Saturday, July 04, 2009


I wanted to be tough. I wanted to be right on, down with that, running in the streets with my new friends from the gang. I wanted people to live for and to die with. I wanted zip guns and fighting and colors.

I was not tough. There was no gang. I had never been in a schoolyard fight, never mind a gang war.

I wanted to be part of the Woodstock Generation. I wanted to be a dirty hippy. I wanted bare feet and free love. I wanted groovy music and dancing and drugs.

I was born ten years too late. The head shop would not tell me how to find drugs to get high with. Walking barefoot hurt my feet. I was afraid of sex, I liked elevator music, I was quiet and clumsy.

I arrived in the seventies. For one summer I walked around in a raincoat with a hole in the pocket, furiously clutching my seven dollar bag of oregano. I smoked it on a footpath in Branch Brook Park, the one that led to a view of a factory. I smoked my oregano joints and the factory workers on their break would wave to me. Rock music gave me a headache but I was good at pretending.

I listened to enough rock music to begin to like it. A high school buddy turned me on to the real thing and I liked getting high. I got blasted as much as I could as often as I could. In spite of the paranoia which was a side effect of marijuana highs for many years, I persisted. I got high before school every day and after school too. I got drunk at high school dances.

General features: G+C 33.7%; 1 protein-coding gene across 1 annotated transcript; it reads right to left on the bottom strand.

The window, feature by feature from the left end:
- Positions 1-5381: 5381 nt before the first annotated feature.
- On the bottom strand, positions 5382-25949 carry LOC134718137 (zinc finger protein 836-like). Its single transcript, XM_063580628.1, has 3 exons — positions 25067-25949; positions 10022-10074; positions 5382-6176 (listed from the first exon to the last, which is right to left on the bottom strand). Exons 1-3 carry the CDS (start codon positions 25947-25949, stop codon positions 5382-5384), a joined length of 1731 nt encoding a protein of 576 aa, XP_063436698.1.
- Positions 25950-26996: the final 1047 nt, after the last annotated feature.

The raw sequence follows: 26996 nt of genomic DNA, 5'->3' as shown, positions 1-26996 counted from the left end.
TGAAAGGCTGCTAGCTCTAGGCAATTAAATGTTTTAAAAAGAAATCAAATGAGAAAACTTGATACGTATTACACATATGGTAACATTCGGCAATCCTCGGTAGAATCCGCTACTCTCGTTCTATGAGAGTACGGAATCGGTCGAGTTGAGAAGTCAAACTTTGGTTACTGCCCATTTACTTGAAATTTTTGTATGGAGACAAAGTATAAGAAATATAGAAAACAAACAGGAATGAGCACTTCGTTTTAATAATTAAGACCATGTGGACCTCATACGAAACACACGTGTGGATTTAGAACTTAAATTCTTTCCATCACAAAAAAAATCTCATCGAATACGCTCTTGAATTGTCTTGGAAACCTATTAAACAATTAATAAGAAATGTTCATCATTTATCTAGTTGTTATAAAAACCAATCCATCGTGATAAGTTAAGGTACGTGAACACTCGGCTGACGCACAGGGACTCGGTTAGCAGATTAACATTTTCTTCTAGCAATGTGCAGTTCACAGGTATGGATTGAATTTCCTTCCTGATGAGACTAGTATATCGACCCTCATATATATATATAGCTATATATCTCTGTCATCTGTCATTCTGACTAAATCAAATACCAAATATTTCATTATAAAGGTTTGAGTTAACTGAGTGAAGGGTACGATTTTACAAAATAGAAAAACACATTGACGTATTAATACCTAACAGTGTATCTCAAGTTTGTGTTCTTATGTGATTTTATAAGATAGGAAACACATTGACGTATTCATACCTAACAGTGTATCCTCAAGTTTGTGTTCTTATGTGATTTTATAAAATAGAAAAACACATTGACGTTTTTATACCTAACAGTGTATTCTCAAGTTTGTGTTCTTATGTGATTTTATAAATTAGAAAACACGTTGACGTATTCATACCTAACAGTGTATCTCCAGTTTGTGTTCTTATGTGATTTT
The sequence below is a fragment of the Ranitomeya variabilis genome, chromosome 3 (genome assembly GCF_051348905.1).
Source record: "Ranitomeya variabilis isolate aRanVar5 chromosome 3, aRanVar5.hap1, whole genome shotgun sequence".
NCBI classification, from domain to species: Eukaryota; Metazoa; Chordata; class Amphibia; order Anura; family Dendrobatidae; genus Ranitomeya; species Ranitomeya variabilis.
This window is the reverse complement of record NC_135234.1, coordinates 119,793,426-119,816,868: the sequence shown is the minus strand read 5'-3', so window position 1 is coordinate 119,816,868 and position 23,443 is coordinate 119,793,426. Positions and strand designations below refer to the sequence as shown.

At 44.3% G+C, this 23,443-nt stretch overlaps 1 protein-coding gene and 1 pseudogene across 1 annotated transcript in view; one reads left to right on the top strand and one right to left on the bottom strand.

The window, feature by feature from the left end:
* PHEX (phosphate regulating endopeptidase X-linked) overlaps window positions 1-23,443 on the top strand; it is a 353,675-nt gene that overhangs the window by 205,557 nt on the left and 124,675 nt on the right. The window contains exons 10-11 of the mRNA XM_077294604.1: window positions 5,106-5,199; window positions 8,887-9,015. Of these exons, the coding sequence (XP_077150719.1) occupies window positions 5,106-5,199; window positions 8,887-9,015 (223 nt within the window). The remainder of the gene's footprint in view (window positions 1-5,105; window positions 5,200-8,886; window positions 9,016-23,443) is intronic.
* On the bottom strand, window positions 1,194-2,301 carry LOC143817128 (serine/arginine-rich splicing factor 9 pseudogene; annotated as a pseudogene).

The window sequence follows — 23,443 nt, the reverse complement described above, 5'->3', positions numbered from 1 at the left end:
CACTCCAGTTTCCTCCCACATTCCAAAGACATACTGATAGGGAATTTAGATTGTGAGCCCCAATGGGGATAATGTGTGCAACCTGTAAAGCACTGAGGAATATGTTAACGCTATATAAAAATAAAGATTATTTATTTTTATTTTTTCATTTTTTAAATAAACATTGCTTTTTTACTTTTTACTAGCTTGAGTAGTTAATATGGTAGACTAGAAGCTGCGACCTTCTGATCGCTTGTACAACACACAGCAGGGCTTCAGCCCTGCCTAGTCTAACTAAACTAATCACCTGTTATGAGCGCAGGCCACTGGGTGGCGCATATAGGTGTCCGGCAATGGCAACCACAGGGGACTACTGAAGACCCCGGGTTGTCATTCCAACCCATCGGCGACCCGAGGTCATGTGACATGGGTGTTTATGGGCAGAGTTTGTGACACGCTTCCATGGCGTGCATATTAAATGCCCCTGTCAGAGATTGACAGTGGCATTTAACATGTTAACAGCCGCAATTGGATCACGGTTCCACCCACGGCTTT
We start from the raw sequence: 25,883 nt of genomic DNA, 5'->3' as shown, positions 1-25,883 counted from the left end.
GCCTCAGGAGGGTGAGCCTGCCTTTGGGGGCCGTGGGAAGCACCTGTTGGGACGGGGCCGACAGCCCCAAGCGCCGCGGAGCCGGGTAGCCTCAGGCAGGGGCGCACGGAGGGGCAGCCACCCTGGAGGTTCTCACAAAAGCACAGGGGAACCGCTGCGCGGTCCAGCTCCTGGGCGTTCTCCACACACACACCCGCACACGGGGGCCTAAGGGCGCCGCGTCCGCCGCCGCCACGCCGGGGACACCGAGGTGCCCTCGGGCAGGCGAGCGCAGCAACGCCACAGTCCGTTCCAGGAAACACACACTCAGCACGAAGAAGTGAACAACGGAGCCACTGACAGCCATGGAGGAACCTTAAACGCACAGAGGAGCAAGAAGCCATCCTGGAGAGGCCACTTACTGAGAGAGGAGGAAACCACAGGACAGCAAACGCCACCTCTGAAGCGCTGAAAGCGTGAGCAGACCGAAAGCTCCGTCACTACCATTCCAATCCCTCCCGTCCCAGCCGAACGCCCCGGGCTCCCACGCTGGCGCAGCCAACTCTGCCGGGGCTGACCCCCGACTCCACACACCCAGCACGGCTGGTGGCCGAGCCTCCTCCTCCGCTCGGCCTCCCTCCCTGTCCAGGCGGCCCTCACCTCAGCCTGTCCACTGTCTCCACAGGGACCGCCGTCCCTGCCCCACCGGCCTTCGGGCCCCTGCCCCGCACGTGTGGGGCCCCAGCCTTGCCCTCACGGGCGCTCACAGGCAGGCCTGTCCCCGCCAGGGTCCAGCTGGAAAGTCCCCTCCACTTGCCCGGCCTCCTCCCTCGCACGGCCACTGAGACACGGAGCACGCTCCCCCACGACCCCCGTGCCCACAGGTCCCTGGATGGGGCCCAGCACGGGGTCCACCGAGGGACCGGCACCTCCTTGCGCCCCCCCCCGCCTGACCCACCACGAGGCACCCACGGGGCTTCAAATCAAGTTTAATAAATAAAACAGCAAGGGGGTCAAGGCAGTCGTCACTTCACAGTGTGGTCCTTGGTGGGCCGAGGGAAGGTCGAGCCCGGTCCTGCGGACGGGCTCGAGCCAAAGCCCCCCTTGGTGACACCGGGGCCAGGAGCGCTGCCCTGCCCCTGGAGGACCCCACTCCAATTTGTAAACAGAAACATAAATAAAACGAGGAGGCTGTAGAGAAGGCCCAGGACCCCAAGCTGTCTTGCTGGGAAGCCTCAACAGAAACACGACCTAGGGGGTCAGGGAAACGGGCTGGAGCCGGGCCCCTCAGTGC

I wanted to be one of the cool people. I wanted to be flamboyant, a character, a starving writer. I was none of those things. I was just another stumble bum in the bars, just another sub-adult trying to re-capture a youth I had never experienced. I wasn't even a leftover hippy. I was a garbage head. I took whatever drugs you had. Through it all -- throwing up in toilet bowls and on walls of various bars, blacking out while driving home, passing out -- I never found what I'd been looking for.

I gave up. I gave up the alcohol first. And the acid which had produced a bad trip. And the cocaine which had only given me a post-nasal drip. I'd been immune to cocaine. Got more rise out of a chocolate bar. I gave up the pills, the hash, bloody marys with peppermint liquor chasers. I kept my pseudo-street attitude. And finally, grudgingly, I gave up smoking marijuana. That hurt badly. I lived through the pain.

Fast-forward. Almost twenty nine years later. Much has happened. I've gotten jobs, lost jobs, had great jobs, terrible jobs, mediocre jobs. Some people have had the nerve to die. Others have the nerve to keep on living. I survived a house fire and a serious motor vehicle accident. And I survived and continue to survive my own attitudes. I lived through a prolonged rape, a kangaroo court, injustice. I have laughed and cried. I got some of my stuff published. I got a few close friends and many acquaintances.

There is something about not having to get high, not having to yield to my addiction on a daily basis that is freeing. I don't surrender to my addiction today. I surrender to health. Today, I remain free from the bondage of active addiction.
The streets I walk today are not the streets of my adolescent fantasies. I have risen above the lie, truly free to pursue new and terrible dreams.

sapphoq on life